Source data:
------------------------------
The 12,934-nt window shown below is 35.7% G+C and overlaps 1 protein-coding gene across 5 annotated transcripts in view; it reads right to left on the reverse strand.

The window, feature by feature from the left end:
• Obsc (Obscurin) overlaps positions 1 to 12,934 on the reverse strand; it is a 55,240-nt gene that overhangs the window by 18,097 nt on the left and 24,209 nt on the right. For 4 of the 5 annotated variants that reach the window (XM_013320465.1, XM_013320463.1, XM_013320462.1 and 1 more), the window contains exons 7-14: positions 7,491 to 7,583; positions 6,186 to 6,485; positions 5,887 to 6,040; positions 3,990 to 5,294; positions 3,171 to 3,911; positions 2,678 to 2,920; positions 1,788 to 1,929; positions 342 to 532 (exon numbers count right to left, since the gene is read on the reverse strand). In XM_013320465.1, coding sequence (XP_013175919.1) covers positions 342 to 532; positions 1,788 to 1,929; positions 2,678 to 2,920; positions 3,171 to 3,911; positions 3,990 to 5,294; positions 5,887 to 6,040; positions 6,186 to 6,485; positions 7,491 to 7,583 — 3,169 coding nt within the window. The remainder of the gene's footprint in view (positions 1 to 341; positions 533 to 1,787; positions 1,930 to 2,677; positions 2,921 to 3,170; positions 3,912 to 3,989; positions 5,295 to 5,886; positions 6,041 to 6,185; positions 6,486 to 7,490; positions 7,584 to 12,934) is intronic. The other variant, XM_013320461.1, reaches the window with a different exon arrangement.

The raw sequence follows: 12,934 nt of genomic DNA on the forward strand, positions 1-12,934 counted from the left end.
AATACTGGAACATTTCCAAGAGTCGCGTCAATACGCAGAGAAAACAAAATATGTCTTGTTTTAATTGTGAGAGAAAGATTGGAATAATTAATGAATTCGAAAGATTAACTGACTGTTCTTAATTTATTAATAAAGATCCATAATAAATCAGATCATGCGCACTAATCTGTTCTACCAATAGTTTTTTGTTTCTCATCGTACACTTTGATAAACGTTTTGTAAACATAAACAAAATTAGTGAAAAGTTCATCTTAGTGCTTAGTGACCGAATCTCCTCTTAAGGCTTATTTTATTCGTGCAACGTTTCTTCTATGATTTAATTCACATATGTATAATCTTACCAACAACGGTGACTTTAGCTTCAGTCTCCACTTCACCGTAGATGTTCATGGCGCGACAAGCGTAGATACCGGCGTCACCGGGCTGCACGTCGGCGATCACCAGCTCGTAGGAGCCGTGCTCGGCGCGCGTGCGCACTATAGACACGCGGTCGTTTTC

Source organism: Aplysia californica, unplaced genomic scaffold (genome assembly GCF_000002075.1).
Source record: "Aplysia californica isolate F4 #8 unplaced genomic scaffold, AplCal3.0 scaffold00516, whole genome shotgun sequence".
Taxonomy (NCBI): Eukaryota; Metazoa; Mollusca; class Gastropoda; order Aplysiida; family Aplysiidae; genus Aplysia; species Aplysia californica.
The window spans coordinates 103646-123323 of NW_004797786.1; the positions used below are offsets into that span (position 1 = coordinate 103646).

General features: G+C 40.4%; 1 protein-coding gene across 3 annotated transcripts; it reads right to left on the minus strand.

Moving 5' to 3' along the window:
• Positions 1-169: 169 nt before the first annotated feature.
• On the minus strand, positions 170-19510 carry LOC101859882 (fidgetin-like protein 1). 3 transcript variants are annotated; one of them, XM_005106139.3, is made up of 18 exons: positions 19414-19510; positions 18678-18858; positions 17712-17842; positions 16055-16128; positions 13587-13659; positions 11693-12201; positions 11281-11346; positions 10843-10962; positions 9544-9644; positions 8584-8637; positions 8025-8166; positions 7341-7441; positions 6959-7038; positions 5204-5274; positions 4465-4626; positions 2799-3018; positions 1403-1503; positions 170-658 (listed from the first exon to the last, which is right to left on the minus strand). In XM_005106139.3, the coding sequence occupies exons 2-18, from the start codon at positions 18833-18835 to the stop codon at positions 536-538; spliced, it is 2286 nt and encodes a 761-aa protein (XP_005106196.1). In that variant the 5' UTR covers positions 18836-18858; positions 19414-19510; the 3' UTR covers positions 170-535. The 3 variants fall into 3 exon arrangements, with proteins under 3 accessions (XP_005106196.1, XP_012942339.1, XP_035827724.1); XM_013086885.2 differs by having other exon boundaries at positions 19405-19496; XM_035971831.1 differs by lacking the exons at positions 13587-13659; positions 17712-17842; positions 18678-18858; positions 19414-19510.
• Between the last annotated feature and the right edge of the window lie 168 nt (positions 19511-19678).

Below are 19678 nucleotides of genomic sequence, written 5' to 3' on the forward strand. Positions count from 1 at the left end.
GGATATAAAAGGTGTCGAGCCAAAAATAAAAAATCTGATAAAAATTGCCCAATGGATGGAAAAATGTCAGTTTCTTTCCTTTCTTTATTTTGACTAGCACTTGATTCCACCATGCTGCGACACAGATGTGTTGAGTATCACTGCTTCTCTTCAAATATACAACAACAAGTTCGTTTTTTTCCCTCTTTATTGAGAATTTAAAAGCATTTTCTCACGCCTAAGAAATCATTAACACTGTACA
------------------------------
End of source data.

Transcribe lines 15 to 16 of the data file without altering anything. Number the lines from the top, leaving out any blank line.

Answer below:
Below are 19678 nucleotides of genomic sequence, written 5' to 3' on the forward strand. Positions count from 1 at the left end.
GGATATAAAAGGTGTCGAGCCAAAAATAAAAAATCTGATAAAAATTGCCCAATGGATGGAAAAATGTCAGTTTCTTTCCTTTCTTTATTTTGACTAGCACTTGATTCCACCATGCTGCGACACAGATGTGTTGAGTATCACTGCTTCTCTTCAAATATACAACAACAAGTTCGTTTTTTTCCCTCTTTATTGAGAATTTAAAAGCATTTTCTCACGCCTAAGAAATCATTAACACTGTACA